NSW and South Australia will charge Australians returning home from abroad $3,000 to stay in hotel quarantine, while Queensland will ask for $2,800.
The announcements come after Prime Minister Scott Morrison announced last week that the country will cap international flights and passengers returning back to ease pressure on isolation facilities.
The NSW Government has said it will begin to invoice passengers from 12:01 am on Saturday, 18 July. Travellers will pay $3,000 for one adult and $1,000 for each additional person.
Children will cost $500 and those under three won’t pay at all.
The fee includes meals and Australians will not be asked to cover the cost of security, transport or logistics.
Premier Gladys Berejiklian said, “NSW is the gateway to Australia, with more than 35,000 Australians citizens and permanent residents returning from overseas processed through our hotel quarantine system since 29 March 2020.
“The NSW taxpayers have footed much of the bill so far, with more than $65 million spent on quarantine accommodation to house international travellers returning to Australia.
“Australian residents have been given plenty of time to return home – and we feel it is only fair that they cover some of the costs of their hotel accommodation.”
She added that those who booked their flight before 11:59 pm on 12 July AEST will be excluded from the charges.
SA has announced also identical charges but revealed they will cap the number of direct arrivals into their state at 500 per week.
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“They’ve had the option to come back for months and months at the expense of taxpayers… that will not be available from Saturday morning,” Premier Marshall said.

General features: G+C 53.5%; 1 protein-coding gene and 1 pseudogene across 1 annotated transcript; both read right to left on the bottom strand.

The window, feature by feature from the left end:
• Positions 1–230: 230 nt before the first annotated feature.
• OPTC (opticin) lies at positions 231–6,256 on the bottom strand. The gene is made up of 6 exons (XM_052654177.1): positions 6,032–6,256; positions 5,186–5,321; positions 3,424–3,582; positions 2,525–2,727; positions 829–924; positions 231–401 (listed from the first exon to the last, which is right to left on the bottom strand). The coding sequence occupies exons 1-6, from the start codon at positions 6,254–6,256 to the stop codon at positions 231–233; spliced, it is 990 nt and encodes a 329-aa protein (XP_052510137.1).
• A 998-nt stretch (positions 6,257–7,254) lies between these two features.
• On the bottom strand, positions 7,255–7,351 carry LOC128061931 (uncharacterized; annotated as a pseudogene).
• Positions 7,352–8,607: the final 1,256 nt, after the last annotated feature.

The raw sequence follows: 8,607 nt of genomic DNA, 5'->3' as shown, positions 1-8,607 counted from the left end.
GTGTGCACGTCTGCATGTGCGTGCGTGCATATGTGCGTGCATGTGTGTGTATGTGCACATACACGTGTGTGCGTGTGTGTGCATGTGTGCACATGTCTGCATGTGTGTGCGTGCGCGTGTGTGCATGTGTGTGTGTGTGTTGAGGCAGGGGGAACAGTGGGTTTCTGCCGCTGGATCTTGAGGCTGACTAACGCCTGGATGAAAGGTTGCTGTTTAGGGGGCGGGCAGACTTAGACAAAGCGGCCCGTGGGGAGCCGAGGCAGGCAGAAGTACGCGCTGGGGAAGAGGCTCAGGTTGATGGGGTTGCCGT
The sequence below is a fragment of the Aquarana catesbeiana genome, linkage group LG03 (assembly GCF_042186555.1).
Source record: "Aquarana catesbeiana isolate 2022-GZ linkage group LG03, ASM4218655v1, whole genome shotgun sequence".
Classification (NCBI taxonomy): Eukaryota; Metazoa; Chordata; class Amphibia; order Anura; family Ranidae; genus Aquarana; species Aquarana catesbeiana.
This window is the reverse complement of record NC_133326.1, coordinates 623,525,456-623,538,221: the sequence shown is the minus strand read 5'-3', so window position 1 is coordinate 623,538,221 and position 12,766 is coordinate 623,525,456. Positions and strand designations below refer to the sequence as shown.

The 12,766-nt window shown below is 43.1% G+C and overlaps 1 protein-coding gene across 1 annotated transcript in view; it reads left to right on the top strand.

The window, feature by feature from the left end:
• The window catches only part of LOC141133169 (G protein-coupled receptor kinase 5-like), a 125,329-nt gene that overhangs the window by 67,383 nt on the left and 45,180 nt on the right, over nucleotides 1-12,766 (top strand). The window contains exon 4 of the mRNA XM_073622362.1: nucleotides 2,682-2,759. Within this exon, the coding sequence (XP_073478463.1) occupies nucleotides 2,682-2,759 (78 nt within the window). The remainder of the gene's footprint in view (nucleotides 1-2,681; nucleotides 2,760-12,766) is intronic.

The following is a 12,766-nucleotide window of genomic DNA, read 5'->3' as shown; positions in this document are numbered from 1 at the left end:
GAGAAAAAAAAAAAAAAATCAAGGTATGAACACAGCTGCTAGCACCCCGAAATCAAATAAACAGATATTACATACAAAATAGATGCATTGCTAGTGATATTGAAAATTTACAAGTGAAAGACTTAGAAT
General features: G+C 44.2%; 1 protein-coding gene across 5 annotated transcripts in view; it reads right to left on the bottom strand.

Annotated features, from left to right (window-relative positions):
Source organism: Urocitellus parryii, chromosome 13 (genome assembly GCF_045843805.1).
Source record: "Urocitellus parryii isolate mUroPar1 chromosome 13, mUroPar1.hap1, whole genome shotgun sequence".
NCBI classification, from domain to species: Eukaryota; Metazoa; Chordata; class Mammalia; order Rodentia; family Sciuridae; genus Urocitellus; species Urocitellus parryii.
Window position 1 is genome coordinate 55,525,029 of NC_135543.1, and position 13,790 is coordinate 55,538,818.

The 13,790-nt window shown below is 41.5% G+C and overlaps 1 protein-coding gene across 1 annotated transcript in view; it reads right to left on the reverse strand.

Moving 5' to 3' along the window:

Finally, Queensland will charge $2,800 for one adult, $3,710 for two, and $4,620 for two adults and two children.
States will offer hardship arrangements and provide an invoice to be paid within 30 days.
Last week, Australian Aviation reported how the Australian government will instruct airlines to cut the number of flights and halve the number of passengers arriving into the country, in order to reduce pressure on hotel quarantine.
Prime Minister Scott Morrison said the decision was “in the national interest” and would also include a review of the isolation procedures to develop agreed best practice nationwide, overseen by former secretary of the federal Health Department, Jane Halton.
The government has to ask the airlines to make the reduction as, technically, they cannot turn away citizens at the border.
Chief medical officer Paul Kelly said, “There have been a lot of people [come through] hotel quarantine.
“There have been very few breaches but we have seen, as has been reported in Victoria, a single breach, even if it’s low risk, can lead to a catastrophic outcome. We absolutely need to know that this is working as best as it can.”
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